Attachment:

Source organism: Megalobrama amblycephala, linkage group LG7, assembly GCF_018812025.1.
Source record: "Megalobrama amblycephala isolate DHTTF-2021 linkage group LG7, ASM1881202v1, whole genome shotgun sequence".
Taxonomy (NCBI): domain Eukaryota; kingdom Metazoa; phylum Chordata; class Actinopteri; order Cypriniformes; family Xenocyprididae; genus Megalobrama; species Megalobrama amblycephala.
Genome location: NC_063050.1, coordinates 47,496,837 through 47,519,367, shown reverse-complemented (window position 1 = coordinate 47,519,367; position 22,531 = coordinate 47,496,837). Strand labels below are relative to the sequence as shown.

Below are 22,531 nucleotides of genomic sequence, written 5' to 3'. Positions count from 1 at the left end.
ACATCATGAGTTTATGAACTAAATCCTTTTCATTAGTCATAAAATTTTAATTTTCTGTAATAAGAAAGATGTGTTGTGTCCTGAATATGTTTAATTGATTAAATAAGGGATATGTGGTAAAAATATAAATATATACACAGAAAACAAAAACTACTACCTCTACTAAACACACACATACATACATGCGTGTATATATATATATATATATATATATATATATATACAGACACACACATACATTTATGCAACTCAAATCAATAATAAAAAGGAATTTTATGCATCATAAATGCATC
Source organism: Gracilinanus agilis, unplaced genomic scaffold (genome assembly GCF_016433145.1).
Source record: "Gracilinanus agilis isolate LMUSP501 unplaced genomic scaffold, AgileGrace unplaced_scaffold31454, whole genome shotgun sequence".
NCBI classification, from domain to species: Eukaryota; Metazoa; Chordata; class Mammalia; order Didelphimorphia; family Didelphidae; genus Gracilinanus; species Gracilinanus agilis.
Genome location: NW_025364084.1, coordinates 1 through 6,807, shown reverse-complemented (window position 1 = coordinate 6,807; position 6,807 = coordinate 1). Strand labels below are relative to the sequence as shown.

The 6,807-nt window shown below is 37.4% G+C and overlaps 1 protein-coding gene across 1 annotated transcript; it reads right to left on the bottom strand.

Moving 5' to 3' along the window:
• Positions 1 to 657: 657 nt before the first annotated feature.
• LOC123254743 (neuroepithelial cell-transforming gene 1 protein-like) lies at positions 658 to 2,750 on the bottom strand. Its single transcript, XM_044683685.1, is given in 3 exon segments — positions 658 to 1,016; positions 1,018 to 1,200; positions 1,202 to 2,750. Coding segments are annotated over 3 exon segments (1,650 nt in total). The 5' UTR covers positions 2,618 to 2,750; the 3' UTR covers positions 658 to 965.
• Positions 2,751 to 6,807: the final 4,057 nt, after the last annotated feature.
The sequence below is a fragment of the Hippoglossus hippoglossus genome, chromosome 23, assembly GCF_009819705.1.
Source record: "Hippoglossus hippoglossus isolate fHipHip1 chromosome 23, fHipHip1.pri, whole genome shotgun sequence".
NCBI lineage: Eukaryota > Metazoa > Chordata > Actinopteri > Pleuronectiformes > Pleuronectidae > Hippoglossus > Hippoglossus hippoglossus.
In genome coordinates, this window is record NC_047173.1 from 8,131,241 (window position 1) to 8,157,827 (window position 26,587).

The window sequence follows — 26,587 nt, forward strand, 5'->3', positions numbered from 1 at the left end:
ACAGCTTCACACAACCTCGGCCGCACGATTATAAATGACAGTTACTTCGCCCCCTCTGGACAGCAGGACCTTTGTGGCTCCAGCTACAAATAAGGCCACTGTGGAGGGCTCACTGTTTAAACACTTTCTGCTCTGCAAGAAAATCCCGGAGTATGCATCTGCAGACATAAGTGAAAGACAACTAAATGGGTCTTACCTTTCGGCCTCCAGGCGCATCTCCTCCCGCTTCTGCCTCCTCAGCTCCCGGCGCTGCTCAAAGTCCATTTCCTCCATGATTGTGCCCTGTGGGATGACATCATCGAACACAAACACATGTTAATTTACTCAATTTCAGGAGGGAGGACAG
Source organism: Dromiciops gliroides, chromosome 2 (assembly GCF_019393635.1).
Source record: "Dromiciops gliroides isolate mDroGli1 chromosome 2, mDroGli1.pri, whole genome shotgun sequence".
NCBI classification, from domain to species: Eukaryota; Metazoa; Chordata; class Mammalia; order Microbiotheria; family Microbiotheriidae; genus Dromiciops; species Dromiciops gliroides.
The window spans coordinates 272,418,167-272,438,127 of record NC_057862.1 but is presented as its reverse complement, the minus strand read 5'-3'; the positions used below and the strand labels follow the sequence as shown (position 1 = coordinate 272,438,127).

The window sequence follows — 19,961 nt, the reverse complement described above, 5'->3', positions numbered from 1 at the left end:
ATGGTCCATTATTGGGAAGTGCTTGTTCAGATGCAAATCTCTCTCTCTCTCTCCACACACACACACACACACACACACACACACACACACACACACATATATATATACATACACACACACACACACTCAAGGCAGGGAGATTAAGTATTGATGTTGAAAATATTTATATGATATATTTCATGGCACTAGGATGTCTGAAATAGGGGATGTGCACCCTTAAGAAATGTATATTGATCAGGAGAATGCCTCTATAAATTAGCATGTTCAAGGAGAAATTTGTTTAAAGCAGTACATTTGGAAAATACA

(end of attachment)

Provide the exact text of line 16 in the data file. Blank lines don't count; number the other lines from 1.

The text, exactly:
The sequence below is a fragment of the Hippoglossus hippoglossus genome, chromosome 23, assembly GCF_009819705.1.